Why is the Thevenin's theorem important for circuit diagrams?
Thevenin's theorem can greatly simplify the analysis of current flow and apparent resistance in a circuit.
In a circuit containing multiple series and parallel connected components, including voltage and/or current sources and resistors, determining the current flowing and voltage level at a point in the circuit can be difficult, or even a complete mystery.
Thevenin's Theorem: Any combination of batteries and resistances with two terminals can be replaced by a single voltage source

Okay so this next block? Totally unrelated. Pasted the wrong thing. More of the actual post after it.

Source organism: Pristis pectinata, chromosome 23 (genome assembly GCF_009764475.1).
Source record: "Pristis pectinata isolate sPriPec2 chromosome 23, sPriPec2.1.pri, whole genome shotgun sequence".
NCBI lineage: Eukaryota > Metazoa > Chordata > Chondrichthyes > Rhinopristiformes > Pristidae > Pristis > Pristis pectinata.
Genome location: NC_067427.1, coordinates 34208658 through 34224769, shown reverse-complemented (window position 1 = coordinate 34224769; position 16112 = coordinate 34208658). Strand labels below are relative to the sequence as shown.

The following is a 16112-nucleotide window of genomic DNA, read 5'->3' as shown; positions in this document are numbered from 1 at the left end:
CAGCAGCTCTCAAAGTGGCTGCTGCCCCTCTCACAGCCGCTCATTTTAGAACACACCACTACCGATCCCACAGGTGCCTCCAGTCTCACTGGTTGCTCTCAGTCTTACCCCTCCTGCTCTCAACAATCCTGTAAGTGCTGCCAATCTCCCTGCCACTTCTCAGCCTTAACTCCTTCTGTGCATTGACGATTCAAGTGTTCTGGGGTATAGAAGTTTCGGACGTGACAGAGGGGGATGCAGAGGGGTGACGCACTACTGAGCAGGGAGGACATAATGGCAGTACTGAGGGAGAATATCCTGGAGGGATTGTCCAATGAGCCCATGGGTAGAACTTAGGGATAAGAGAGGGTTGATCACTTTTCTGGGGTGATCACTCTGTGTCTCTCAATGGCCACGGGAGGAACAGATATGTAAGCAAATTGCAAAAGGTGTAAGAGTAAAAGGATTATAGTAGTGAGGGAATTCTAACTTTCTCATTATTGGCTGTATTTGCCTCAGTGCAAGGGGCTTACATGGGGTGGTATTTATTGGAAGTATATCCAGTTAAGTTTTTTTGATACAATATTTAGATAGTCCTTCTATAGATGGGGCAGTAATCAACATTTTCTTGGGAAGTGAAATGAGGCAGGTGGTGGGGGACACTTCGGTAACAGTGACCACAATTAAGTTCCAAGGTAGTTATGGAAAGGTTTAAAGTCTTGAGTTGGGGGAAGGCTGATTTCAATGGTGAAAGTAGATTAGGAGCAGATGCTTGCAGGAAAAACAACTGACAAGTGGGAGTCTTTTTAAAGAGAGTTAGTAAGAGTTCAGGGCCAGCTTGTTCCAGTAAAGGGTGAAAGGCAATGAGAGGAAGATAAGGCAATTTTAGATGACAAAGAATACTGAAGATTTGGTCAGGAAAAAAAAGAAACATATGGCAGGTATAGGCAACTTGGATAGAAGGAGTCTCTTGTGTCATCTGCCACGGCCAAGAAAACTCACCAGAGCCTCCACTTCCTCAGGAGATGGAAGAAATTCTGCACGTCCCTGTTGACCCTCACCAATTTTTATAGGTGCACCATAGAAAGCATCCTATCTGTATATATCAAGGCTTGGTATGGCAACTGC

This allows the current flowing at a point in the circuit to be calculated without knowing the voltages or currents at intermediate points in the circuit, which would otherwise be very difficult to do.
Thevenin's Theorem is often used in conjunction with Norton's theorem, which is the 'current source in parallel with a single resistor' equivalent.
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